Joseph Scott

How Apple Could Save The Mobile Web


The Background

The complaints against Safari have grown into a wide spread wave of resentment. None of this new, you might remember the 2015 siren song of Safari is the new IE.

There are a few problems, that combined, are the focus of this grief: Safari isn't keeping up with browser features, Apple doesn't allow full browser apps on iOS, and until recently there was no way to set a default browser that wasn't Safari.

Currently there are no signs that Apple is going to get Safari significantly closer to other browser features or allow full browser apps. But what if that changed and they wanted to push hard to support the web?

The Fix(es)

Here is one plan that Apple could do to show their strong support the web.

1: Invest in Safari Feature Parity - Chrome is in the driver seat when it comes to pushing web features forward. Apple needs to help balance that out with Safari. Beyond that, find more places to create firm alliances with other browser vendors, specifically Firefox and Edge, that will provide a counter weight to the heavy influence that Chrome currently has.

2: Support Firefox - Go big to make sure that the Mozilla foundation has the resources to support the Firefox browser for years to come. Make an announcement that Apple is committing $1 billion a year to Mozilla for the next 10 years. Putting your money where you mouth is is the best kind of marketing.

3: Allow Full Browser Apps On iOS - Move beyond making everyone use WebKit as the foundation for their browser. Safari would still be the only browser shipped with iOS, which is a decent sized advantage. One less argument to have with app and web developers, and makes a space for more browser experiments.

Many others have called for one and three already. It is the second one that turns it up to 11, making the entire package something that shows people Apple is serious about keeping the web open and competitive.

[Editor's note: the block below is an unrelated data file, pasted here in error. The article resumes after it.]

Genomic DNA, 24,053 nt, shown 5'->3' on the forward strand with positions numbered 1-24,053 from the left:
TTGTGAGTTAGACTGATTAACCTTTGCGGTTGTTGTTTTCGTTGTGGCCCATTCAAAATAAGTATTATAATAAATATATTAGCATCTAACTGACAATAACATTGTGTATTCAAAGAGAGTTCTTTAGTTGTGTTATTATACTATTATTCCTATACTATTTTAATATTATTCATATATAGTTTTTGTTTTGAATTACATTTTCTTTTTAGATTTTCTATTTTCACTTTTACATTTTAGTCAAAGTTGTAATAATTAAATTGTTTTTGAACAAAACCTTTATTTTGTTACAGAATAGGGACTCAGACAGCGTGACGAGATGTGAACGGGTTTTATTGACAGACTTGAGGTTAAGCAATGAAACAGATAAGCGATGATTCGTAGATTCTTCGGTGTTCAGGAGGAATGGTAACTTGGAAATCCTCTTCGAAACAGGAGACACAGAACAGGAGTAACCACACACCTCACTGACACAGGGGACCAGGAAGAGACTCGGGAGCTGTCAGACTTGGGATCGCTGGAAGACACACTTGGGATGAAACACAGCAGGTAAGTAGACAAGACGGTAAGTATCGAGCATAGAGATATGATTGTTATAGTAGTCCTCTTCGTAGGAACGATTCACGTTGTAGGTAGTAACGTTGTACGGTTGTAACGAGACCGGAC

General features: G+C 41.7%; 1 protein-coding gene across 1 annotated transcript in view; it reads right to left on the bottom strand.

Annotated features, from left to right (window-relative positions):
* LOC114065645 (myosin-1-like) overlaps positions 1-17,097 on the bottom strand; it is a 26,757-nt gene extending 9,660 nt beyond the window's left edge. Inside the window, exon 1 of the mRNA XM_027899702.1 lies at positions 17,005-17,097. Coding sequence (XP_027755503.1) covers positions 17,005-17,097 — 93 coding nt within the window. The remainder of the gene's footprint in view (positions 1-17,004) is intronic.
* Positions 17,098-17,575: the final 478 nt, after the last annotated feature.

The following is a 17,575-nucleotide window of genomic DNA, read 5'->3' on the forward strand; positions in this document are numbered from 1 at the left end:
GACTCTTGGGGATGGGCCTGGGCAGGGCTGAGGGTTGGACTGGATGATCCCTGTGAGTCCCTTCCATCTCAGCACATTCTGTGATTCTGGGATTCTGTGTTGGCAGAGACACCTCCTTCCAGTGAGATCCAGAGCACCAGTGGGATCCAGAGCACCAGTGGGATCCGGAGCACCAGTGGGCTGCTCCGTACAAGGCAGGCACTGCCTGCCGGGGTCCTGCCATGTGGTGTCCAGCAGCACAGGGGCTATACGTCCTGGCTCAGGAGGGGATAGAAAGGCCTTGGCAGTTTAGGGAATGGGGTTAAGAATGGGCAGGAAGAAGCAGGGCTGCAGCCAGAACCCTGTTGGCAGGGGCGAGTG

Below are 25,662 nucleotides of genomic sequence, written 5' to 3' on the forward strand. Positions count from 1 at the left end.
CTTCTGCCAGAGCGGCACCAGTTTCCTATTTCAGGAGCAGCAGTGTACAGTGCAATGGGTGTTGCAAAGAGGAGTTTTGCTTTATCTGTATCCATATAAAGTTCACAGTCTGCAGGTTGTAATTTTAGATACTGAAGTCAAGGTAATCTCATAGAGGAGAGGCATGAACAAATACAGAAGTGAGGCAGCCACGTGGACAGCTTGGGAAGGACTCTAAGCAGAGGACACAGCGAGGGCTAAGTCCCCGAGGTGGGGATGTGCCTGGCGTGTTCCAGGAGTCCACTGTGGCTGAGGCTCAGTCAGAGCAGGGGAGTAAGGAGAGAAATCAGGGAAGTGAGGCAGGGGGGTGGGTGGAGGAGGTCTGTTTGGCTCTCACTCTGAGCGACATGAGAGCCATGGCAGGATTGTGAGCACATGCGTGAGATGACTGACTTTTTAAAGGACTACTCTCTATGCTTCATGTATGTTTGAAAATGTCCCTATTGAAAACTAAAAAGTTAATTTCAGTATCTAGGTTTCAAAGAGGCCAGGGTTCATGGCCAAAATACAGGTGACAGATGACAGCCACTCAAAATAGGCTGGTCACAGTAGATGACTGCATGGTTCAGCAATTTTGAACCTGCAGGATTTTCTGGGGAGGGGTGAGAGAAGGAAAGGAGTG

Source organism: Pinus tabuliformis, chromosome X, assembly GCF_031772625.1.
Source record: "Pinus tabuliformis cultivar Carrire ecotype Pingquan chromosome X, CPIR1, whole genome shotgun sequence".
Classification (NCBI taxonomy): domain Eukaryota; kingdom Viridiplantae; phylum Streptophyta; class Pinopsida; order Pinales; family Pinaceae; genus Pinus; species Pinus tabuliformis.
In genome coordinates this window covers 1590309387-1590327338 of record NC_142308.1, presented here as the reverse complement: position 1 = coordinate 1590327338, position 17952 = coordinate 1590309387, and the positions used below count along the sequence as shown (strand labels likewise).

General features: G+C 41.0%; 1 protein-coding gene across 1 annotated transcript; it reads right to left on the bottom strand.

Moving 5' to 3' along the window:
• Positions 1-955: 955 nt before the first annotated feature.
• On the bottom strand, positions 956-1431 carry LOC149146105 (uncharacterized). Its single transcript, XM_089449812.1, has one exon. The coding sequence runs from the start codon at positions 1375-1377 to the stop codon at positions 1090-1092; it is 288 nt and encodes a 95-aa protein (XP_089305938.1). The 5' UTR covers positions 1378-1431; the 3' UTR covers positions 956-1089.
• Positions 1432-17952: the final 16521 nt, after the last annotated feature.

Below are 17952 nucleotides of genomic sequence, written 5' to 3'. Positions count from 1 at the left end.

The Twist

What if the "do the right thing for the web" approach isn't enough to seal the deal from the Apple point of view? Then we appeal to their stated core values, specifically: privacy:

Privacy is a fundamental human right. At Apple, it’s also one of our core values. Your devices are important to so many parts of your life. What you share from those experiences, and who you share it with, should be up to you. We design Apple products to protect your privacy and give you control over your information. It’s not always easy. But that’s the kind of innovation we believe in.

Right there, in print, Apple calls out privacy as one of their "core values". Here is how they could support the web, along with browser diversity, while at the same time continuing to tout the emphasis on privacy: Only allow full browser apps that block third-party cookies by default. Safari already does that.

Having other browsers, like Firefox, be willing to join the privacy default band wagon would add to the pressure on Chrome. Could you imagine Firefox, Edge, and Opera being able to ship full browsers on iOS, but not Chrome? For that matter, the iOS app store should highlight "full browser" apps in some special way, to make them even more attractive compared to the current WebKit shells.

In January 2020 Chrome announced it would "phase out support for third-party cookies ... within two years", aiming for early 2022. Then in June 2021 they delayed it, to "phase out third-party cookies over a three month period, starting in mid-2023 and ending in late 2023".

I don't envy the situation Chrome is in here. On the one hand there is a group that wants to take steps to improve privacy by removing support for third-party cookies. But Chrome exists inside of Google, which makes massive amounts of money from advertising -- which directly benefits from being able to track people via third-party cookies.

From the outside looking in, it is easy to wonder if Chrome would be able to pull this off. Would they be able to have their cake and eat it too? Would the ability to ship a full Chrome browser on iOS be enough of an additional incentive to disable third-party cookies by default?